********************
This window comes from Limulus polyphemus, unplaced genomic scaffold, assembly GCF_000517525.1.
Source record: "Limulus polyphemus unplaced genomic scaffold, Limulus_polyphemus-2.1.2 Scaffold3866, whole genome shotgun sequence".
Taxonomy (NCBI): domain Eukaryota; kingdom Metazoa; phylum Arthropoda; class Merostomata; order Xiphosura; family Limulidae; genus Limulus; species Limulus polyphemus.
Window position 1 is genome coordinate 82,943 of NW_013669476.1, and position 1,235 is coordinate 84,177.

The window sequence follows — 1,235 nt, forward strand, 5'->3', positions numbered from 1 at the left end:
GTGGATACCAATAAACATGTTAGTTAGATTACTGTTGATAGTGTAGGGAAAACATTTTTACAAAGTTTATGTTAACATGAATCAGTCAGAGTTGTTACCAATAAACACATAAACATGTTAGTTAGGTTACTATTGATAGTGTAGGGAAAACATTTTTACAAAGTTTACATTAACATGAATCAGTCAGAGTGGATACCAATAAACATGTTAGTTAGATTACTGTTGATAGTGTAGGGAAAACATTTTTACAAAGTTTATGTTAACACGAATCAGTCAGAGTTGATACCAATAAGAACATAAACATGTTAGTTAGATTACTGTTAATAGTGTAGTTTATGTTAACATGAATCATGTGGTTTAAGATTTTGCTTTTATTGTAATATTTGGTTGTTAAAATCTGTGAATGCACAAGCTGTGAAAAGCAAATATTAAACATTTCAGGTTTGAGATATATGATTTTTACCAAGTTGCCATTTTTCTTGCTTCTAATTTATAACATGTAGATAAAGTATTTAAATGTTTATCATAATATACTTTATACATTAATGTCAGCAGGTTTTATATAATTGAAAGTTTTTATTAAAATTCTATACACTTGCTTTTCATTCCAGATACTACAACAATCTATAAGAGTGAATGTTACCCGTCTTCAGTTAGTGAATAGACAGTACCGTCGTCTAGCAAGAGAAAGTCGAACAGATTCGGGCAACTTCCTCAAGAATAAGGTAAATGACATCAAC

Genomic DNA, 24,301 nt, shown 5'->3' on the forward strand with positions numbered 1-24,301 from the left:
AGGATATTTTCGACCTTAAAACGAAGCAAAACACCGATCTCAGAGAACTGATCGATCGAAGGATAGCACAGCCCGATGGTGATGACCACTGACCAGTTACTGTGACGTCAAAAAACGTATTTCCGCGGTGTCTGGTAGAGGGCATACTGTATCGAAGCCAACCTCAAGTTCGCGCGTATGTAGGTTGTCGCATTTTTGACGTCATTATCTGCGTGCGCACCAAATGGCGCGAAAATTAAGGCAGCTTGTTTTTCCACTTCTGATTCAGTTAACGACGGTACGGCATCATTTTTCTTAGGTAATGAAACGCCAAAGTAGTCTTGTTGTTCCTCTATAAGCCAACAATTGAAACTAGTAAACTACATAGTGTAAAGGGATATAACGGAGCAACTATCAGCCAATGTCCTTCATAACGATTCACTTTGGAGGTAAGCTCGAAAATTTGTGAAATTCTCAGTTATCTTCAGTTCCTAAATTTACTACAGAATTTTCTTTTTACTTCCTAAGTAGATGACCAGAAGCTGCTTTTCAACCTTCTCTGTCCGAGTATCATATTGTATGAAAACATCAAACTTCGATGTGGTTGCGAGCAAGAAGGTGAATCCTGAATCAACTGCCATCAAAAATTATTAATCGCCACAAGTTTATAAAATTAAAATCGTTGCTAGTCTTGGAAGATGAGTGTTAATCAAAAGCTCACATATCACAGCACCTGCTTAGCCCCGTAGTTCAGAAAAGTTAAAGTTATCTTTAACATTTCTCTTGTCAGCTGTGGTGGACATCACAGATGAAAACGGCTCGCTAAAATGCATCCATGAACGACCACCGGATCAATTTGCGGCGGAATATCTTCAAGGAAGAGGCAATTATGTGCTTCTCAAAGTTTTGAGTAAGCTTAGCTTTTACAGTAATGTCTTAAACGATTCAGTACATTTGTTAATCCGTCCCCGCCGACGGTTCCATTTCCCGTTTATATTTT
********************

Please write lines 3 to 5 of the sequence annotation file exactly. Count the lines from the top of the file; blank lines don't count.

Taxonomy (NCBI): domain Eukaryota; kingdom Metazoa; phylum Arthropoda; class Merostomata; order Xiphosura; family Limulidae; genus Limulus; species Limulus polyphemus.
Window position 1 is genome coordinate 82,943 of NW_013669476.1, and position 1,235 is coordinate 84,177.

The window sequence follows — 1,235 nt, forward strand, 5'->3', positions numbered from 1 at the left end: